Young entrepreneurs get a helping hand to go it alone

Roger Trapp on two initiatives fostering a new business generation
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The Independent Online
It is a well-known fact that increasing numbers of young people want to run their own businesses rather than follow the traditional route into employment via large companies. But it is equally widely recognised that the failure rate is high, with only about 40 per cent of start-ups by 16 to 24-year-olds lasting for five years.

In an effort to improve these odds,Shell's community programme has set up its LiveWIRE initiative. For the past 15 years, the scheme has provided free advice and practical support to thousands of would-be entrepreneurs and so helped turn ideas ranging from hat-making to running a cafe into business successes.

Indeed, the programme recently clocked up 100,000 inquiries. Debi and Jono Retallick contacted it when they saw a way of turning their passion for art into a business venture. Within eight months of setting up Kin, as their company is called, the couple have won contracts with the Monsoon retail company to supply artwork to 80 stores throughout Europe. And they have also been invited to produce designs for brightening up children's hospital wards. A Shell LiveWIRE adviser helped the pair put together a formal business plan and provided support on a range of issues, including coping with accounting and developing a marketing strategy.

Shell estimates that by helping in this way, it is supporting businesses that achieve average turnover of nearly pounds 60,000 a year, while some ventures have contributed as much as pounds 750,000 to the economy in their first year's trading.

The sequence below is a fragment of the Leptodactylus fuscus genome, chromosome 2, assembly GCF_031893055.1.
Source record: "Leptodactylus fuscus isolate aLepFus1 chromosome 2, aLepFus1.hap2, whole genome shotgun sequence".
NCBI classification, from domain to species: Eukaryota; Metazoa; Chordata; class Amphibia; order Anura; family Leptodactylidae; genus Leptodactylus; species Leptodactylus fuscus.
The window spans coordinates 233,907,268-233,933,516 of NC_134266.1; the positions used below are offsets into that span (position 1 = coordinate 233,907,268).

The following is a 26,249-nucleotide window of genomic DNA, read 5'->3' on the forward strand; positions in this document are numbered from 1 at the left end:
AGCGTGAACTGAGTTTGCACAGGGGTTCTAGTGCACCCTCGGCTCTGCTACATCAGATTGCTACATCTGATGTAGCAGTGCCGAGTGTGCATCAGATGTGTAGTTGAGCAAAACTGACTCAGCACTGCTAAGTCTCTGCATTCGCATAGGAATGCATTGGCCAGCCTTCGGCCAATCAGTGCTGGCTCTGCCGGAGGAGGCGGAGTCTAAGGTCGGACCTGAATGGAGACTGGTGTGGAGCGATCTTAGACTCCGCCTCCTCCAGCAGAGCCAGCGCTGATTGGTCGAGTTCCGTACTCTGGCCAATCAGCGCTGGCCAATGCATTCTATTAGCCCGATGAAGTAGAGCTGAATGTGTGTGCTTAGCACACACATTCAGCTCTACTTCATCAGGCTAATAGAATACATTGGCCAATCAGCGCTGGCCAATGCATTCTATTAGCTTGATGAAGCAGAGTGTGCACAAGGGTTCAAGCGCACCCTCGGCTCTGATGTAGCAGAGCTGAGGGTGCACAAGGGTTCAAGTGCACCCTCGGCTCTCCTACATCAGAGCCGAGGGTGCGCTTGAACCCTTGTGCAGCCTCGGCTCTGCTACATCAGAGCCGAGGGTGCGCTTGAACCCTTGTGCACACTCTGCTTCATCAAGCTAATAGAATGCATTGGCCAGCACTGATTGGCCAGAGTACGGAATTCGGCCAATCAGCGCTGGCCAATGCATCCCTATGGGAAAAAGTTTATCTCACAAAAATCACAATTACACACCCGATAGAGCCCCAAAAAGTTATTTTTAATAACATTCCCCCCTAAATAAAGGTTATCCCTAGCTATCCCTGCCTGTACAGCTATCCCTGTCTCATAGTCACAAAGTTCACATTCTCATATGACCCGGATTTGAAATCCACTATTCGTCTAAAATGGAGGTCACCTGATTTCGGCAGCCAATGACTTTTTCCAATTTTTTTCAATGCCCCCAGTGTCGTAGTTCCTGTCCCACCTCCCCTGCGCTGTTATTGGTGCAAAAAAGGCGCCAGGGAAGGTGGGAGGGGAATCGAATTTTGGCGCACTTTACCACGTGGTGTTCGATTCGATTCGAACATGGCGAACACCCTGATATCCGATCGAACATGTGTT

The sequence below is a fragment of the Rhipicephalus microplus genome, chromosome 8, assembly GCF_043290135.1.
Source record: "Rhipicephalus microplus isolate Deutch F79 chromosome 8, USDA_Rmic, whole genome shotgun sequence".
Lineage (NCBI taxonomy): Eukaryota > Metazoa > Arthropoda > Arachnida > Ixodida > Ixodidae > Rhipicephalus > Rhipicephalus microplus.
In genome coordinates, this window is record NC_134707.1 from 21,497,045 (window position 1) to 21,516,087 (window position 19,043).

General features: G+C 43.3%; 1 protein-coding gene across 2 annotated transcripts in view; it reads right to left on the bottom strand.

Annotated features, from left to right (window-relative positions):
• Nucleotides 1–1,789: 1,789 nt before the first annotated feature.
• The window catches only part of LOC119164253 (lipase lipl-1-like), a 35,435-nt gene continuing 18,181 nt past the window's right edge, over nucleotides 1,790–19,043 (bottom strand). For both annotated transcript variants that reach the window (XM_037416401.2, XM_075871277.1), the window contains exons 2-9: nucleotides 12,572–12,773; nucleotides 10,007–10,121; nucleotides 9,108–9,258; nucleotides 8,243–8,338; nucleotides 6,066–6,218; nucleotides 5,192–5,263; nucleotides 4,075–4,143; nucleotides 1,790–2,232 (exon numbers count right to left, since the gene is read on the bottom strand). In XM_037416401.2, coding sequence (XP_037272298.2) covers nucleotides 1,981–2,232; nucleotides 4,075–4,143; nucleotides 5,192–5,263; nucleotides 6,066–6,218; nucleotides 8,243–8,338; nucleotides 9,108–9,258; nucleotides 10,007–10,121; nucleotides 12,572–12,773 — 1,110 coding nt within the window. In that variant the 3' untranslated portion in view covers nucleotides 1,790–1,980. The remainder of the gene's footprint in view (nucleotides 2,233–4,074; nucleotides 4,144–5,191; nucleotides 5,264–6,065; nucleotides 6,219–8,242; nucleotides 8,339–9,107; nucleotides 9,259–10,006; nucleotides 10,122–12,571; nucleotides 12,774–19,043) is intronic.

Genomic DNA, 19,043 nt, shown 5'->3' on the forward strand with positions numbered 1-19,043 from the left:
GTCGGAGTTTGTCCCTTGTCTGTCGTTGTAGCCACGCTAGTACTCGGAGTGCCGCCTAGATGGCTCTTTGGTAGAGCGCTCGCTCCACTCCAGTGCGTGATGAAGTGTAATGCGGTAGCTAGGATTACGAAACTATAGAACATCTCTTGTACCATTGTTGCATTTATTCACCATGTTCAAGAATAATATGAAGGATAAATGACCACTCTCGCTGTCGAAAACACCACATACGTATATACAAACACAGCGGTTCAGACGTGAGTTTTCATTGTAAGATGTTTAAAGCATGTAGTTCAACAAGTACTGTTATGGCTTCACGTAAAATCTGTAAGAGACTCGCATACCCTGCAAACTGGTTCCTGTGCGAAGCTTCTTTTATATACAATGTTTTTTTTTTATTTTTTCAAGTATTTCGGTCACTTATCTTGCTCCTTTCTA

Nor is this initiative the only way that young would-be entrepreneurs can obtain affordable assistance. Like LiveWIRE, the Prince's Youth Business Trust has been around for a while, and last week it teamed up with the Royal Bank of Scotland to launch a guide that aims to provide helpful financial advice.

The move is based on research by the trust - set up by Prince Charles - which showed that business finance is one of the most difficult areas for start-ups.

The Business Finance Pack issued by the Prince's Youth Business Trust outlines the basic requirements of running business finances, equips new businesses with a knowledge of book-keeping and provides a system for storing records of transactions. There is also help in drawing up year- end accounts and in the controversial area of self-assessment of tax.

Anybody aged between 16 and 30who wants advice on starting their own business can contact the Shell LiveWIRE Hotline on 0345 573 252 for the cost of a local call. Royal Bank of Scotland can be contacted on 0131 556 8555.